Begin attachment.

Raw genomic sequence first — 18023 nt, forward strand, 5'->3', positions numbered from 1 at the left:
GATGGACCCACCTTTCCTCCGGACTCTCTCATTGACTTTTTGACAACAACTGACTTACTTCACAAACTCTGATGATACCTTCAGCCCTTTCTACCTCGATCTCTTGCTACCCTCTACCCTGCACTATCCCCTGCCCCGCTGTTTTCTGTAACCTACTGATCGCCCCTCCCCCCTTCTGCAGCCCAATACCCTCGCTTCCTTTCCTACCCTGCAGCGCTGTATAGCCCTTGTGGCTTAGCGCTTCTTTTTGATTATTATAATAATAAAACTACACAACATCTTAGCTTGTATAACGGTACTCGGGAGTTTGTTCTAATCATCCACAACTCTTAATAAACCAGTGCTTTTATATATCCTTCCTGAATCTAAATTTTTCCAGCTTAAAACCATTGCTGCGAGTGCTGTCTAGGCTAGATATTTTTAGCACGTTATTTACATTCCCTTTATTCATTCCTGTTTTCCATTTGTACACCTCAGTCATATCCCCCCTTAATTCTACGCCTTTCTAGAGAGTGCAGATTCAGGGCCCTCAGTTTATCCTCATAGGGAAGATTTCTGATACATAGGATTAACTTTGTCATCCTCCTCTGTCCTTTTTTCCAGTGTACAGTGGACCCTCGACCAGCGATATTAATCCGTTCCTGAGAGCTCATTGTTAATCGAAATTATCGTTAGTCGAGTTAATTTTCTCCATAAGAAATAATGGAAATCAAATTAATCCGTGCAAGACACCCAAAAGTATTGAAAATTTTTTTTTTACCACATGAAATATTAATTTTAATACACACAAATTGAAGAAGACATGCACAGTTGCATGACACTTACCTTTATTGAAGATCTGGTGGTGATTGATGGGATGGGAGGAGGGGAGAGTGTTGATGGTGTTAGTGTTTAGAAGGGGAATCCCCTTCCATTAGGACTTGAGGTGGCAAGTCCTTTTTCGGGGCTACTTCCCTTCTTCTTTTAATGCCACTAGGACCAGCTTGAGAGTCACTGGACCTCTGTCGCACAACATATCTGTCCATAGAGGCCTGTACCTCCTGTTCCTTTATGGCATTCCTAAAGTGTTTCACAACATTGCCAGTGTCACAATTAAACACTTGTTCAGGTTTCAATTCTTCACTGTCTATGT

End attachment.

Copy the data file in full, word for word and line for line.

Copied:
Raw genomic sequence first — 18023 nt, forward strand, 5'->3', positions numbered from 1 at the left:
GATGGACCCACCTTTCCTCCGGACTCTCTCATTGACTTTTTGACAACAACTGACTTACTTCACAAACTCTGATGATACCTTCAGCCCTTTCTACCTCGATCTCTTGCTACCCTCTACCCTGCACTATCCCCTGCCCCGCTGTTTTCTGTAACCTACTGATCGCCCCTCCCCCCTTCTGCAGCCCAATACCCTCGCTTCCTTTCCTACCCTGCAGCGCTGTATAGCCCTTGTGGCTTAGCGCTTCTTTTTGATTATTATAATAATAAAACTACACAACATCTTAGCTTGTATAACGGTACTCGGGAGTTTGTTCTAATCATCCACAACTCTTAATAAACCAGTGCTTTTATATATCCTTCCTGAATCTAAATTTTTCCAGCTTAAAACCATTGCTGCGAGTGCTGTCTAGGCTAGATATTTTTAGCACGTTATTTACATTCCCTTTATTCATTCCTGTTTTCCATTTGTACACCTCAGTCATATCCCCCCTTAATTCTACGCCTTTCTAGAGAGTGCAGATTCAGGGCCCTCAGTTTATCCTCATAGGGAAGATTTCTGATACATAGGATTAACTTTGTCATCCTCCTCTGTCCTTTTTTCCAGTGTACAGTGGACCCTCGACCAGCGATATTAATCCGTTCCTGAGAGCTCATTGTTAATCGAAATTATCGTTAGTCGAGTTAATTTTCTCCATAAGAAATAATGGAAATCAAATTAATCCGTGCAAGACACCCAAAAGTATTGAAAATTTTTTTTTTACCACATGAAATATTAATTTTAATACACACAAATTGAAGAAGACATGCACAGTTGCATGACACTTACCTTTATTGAAGATCTGGTGGTGATTGATGGGATGGGAGGAGGGGAGAGTGTTGATGGTGTTAGTGTTTAGAAGGGGAATCCCCTTCCATTAGGACTTGAGGTGGCAAGTCCTTTTTCGGGGCTACTTCCCTTCTTCTTTTAATGCCACTAGGACCAGCTTGAGAGTCACTGGACCTCTGTCGCACAACATATCTGTCCATAGAGGCCTGTACCTCCTGTTCCTTTATGGCATTCCTAAAGTGTTTCACAACATTGCCAGTGTCACAATTAAACACTTGTTCAGGTTTCAATTCTTCACTGTCTATGT